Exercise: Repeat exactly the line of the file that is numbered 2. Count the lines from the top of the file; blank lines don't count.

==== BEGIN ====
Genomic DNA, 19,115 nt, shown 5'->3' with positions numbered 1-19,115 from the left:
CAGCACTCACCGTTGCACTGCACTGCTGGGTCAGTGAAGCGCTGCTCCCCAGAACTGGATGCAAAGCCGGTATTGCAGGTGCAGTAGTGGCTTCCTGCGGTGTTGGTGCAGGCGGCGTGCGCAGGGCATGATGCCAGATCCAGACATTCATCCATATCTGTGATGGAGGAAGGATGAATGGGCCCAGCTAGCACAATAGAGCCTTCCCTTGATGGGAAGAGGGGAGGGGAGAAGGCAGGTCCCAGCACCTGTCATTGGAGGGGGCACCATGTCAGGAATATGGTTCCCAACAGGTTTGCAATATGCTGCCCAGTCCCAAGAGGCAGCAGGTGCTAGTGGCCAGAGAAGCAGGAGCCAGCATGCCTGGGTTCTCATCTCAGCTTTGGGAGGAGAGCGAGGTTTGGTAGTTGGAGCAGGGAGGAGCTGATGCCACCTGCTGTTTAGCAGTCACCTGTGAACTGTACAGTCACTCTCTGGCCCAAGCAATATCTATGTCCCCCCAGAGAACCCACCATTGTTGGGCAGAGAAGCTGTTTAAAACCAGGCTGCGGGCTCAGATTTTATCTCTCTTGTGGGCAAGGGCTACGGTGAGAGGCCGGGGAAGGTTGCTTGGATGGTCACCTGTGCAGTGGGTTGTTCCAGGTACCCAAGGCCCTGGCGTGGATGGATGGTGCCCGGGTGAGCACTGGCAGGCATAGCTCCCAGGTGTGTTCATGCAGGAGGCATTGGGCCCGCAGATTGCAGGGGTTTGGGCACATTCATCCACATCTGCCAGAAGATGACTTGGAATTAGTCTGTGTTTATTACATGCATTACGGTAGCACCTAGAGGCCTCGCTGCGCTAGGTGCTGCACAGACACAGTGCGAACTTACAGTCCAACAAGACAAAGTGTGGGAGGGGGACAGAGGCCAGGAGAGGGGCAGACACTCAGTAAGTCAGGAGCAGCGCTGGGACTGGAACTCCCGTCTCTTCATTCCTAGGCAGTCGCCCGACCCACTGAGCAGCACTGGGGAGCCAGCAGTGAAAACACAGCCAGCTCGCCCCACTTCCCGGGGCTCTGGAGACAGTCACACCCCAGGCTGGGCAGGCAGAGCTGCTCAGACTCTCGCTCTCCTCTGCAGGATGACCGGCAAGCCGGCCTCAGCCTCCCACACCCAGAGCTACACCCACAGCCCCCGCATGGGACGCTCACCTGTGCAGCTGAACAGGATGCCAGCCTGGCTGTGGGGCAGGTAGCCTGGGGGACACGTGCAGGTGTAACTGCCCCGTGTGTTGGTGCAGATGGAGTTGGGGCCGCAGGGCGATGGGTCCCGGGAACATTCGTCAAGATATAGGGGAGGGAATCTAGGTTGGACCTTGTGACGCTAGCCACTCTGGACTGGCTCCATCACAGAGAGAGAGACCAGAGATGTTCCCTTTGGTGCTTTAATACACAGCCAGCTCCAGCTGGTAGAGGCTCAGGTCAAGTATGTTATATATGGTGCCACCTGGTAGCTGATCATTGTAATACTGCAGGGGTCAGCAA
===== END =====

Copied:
CAGCACTCACCGTTGCACTGCACTGCTGGGTCAGTGAAGCGCTGCTCCCCAGAACTGGATGCAAAGCCGGTATTGCAGGTGCAGTAGTGGCTTCCTGCGGTGTTGGTGCAGGCGGCGTGCGCAGGGCATGATGCCAGATCCAGACATTCATCCATATCTGTGATGGAGGAAGGATGAATGGGCCCAGCTAGCACAATAGAGCCTTCCCTTGATGGGAAGAGGGGAGGGGAGAAGGCAGGTCCCAGCACCTGTCATTGGAGGGGGCACCATGTCAGGAATATGGTTCCCAACAGGTTTGCAATATGCTGCCCAGTCCCAAGAGGCAGCAGGTGCTAGTGGCCAGAGAAGCAGGAGCCAGCATGCCTGGGTTCTCATCTCAGCTTTGGGAGGAGAGCGAGGTTTGGTAGTTGGAGCAGGGAGGAGCTGATGCCACCTGCTGTTTAGCAGTCACCTGTGAACTGTACAGTCACTCTCTGGCCCAAGCAATATCTATGTCCCCCCAGAGAACCCACCATTGTTGGGCAGAGAAGCTGTTTAAAACCAGGCTGCGGGCTCAGATTTTATCTCTCTTGTGGGCAAGGGCTACGGTGAGAGGCCGGGGAAGGTTGCTTGGATGGTCACCTGTGCAGTGGGTTGTTCCAGGTACCCAAGGCCCTGGCGTGGATGGATGGTGCCCGGGTGAGCACTGGCAGGCATAGCTCCCAGGTGTGTTCATGCAGGAGGCATTGGGCCCGCAGATTGCAGGGGTTTGGGCACATTCATCCACATCTGCCAGAAGATGACTTGGAATTAGTCTGTGTTTATTACATGCATTACGGTAGCACCTAGAGGCCTCGCTGCGCTAGGTGCTGCACAGACACAGTGCGAACTTACAGTCCAACAAGACAAAGTGTGGGAGGGGGACAGAGGCCAGGAGAGGGGCAGACACTCAGTAAGTCAGGAGCAGCGCTGGGACTGGAACTCCCGTCTCTTCATTCCTAGGCAGTCGCCCGACCCACTGAGCAGCACTGGGGAGCCAGCAGTGAAAACACAGCCAGCTCGCCCCACTTCCCGGGGCTCTGGAGACAGTCACACCCCAGGCTGGGCAGGCAGAGCTGCTCAGACTCTCGCTCTCCTCTGCAGGATGACCGGCAAGCCGGCCTCAGCCTCCCACACCCAGAGCTACACCCACAGCCCCCGCATGGGACGCTCACCTGTGCAGCTGAACAGGATGCCAGCCTGGCTGTGGGGCAGGTAGCCTGGGGGACACGTGCAGGTGTAACTGCCCCGTGTGTTGGTGCAGATGGAGTTGGGGCCGCAGGGCGATGGGTCCCGGGAACATTCGTCAAGATATAGGGGAGGGAATCTAGGTTGGACCTTGTGACGCTAGCCACTCTGGACTGGCTCCATCACAGAGAGAGAGACCAGAGATGTTCCCTTTGGTGCTTTAATACACAGCCAGCTCCAGCTGGTAGAGGCTCAGGTCAAGTATGTTATATATGGTGCCACCTGGTAGCTGATCATTGTAATACTGCAGGGGTCAGCAA